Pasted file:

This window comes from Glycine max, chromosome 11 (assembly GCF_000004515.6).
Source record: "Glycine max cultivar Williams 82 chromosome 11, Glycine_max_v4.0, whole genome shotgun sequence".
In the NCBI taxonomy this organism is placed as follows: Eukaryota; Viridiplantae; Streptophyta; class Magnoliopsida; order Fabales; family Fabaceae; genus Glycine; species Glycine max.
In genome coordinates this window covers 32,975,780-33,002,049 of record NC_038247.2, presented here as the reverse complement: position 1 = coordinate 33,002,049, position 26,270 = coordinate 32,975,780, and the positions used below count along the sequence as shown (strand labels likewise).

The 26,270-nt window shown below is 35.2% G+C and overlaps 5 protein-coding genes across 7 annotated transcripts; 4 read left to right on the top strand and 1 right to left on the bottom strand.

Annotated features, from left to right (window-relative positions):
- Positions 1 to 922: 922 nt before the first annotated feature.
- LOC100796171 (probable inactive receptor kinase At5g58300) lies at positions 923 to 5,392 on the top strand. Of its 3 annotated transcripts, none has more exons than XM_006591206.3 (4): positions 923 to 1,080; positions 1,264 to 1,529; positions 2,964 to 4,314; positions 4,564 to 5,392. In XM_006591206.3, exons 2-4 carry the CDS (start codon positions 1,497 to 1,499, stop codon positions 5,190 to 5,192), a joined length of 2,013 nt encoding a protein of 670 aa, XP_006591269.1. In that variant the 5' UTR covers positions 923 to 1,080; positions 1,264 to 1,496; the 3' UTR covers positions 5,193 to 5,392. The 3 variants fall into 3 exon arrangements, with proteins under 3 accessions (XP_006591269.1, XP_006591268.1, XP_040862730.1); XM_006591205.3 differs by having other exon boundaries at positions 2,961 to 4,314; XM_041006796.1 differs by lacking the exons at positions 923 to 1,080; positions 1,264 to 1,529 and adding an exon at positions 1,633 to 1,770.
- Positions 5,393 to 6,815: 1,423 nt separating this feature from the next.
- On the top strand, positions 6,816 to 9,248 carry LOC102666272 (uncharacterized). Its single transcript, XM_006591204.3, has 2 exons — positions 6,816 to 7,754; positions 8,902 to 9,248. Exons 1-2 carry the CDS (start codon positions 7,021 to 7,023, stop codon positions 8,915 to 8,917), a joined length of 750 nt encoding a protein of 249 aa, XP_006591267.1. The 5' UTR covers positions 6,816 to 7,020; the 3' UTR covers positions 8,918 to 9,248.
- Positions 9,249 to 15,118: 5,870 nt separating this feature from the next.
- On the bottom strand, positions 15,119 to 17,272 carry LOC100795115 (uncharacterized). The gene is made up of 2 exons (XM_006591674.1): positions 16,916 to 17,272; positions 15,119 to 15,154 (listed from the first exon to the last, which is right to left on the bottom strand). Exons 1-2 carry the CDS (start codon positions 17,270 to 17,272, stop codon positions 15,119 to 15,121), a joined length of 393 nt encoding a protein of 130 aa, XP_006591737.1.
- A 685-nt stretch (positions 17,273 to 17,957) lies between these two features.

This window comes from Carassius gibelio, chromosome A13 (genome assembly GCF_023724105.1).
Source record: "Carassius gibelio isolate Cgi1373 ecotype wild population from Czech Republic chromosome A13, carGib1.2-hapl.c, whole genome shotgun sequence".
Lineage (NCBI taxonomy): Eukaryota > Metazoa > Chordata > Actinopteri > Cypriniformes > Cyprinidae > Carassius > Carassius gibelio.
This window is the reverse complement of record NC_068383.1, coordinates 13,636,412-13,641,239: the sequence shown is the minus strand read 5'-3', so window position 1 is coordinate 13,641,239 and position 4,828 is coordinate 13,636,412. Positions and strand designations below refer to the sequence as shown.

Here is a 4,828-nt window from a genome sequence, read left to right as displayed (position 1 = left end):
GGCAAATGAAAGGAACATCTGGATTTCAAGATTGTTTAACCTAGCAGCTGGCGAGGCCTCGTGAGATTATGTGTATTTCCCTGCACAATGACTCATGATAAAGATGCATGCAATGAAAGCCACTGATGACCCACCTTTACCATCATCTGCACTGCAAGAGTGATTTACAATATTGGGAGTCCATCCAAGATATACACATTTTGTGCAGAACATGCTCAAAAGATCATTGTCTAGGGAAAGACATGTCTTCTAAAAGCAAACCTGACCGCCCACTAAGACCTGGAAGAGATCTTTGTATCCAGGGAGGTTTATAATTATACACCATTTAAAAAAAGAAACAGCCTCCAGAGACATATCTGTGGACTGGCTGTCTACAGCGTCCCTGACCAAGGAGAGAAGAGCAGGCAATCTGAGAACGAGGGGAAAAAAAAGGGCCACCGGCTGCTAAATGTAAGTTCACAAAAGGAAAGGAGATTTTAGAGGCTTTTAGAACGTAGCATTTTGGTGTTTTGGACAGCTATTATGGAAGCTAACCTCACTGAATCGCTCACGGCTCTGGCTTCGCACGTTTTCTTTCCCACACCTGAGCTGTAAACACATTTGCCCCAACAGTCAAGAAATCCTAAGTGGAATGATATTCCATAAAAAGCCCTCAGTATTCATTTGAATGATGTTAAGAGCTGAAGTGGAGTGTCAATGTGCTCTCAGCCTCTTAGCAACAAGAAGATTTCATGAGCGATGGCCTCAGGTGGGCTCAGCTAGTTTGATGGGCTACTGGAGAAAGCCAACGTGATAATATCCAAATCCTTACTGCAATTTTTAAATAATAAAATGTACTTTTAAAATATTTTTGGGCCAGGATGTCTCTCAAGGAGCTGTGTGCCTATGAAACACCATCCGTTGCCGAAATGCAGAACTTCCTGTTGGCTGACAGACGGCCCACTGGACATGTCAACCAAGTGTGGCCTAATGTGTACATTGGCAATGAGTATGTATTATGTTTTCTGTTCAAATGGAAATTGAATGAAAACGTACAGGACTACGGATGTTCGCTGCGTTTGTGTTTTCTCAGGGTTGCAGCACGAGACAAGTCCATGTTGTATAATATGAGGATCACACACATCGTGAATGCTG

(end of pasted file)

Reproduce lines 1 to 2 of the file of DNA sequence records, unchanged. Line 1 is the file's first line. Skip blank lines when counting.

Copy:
This window comes from Glycine max, chromosome 11 (assembly GCF_000004515.6).
Source record: "Glycine max cultivar Williams 82 chromosome 11, Glycine_max_v4.0, whole genome shotgun sequence".